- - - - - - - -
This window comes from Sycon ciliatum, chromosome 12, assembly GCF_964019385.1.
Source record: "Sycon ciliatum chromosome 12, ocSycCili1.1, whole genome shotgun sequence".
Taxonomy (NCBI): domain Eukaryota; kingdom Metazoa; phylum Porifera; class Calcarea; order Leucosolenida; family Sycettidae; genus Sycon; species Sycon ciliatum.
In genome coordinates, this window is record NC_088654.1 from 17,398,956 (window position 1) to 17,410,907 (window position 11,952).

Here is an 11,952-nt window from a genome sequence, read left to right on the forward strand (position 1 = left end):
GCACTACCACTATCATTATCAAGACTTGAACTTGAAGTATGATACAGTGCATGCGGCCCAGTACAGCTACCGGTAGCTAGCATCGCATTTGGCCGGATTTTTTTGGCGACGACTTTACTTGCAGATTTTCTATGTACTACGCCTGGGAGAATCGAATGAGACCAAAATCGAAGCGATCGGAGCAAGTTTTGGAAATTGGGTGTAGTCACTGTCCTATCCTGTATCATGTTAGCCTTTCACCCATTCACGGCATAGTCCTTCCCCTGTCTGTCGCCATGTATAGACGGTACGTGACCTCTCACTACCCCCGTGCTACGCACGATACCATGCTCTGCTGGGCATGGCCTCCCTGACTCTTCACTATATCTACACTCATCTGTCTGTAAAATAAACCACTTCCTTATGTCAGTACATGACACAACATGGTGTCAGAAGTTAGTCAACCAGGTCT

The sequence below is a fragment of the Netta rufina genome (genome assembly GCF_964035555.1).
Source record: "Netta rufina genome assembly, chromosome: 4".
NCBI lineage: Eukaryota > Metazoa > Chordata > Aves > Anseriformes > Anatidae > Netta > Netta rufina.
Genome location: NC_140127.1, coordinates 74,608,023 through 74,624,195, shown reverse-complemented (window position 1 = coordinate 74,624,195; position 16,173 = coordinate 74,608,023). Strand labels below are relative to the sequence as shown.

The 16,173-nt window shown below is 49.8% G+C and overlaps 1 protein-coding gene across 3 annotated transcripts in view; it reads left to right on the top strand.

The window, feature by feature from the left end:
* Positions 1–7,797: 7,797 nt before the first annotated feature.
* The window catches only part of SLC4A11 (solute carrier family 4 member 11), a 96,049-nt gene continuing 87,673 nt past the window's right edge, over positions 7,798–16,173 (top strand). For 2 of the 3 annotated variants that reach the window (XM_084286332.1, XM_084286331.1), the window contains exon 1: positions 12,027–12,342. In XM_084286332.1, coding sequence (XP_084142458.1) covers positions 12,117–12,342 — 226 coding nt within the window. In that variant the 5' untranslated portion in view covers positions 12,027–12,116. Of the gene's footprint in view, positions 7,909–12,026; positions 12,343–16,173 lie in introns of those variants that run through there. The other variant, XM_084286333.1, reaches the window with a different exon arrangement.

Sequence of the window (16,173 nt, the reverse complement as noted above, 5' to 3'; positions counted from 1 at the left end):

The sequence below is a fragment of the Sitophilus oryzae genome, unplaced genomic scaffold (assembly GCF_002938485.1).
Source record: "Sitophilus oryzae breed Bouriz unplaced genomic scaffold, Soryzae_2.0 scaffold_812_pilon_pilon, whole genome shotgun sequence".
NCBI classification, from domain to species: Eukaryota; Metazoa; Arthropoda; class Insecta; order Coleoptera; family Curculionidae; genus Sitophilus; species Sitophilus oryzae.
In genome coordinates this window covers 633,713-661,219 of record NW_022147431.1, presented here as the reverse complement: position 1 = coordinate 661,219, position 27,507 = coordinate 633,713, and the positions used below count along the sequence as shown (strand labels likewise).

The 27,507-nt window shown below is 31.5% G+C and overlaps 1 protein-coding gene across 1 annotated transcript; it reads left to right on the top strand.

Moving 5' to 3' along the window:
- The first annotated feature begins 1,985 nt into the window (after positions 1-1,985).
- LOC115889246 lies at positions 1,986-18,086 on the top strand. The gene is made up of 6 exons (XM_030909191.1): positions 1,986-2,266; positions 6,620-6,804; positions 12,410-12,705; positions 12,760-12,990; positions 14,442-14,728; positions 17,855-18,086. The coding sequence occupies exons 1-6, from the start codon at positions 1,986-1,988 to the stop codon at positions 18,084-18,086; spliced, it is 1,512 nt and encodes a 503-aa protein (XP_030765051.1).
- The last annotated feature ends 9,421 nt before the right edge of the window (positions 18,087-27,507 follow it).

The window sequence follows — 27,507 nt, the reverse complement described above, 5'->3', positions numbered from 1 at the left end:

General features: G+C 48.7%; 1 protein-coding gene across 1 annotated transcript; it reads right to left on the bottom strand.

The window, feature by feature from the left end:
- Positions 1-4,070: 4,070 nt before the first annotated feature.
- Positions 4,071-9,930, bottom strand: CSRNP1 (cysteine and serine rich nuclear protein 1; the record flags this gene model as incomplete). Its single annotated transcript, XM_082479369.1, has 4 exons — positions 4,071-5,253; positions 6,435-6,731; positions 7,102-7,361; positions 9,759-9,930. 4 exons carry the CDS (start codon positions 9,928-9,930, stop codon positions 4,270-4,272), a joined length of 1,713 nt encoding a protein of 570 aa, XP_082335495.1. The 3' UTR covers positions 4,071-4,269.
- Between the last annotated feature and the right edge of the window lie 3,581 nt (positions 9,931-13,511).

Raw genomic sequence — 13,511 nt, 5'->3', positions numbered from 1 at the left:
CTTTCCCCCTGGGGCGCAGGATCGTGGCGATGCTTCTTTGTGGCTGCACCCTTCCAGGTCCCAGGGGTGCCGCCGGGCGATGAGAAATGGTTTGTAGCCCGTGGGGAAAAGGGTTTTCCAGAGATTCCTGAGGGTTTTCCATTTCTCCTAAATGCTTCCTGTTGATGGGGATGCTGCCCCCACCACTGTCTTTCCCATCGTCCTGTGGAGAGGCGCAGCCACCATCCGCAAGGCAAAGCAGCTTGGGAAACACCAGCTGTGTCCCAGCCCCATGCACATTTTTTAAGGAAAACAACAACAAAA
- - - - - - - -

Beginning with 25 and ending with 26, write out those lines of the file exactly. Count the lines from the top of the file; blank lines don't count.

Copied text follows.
The window sequence follows — 27,507 nt, the reverse complement described above, 5'->3', positions numbered from 1 at the left end:

General features: G+C 48.7%; 1 protein-coding gene across 1 annotated transcript; it reads right to left on the bottom strand.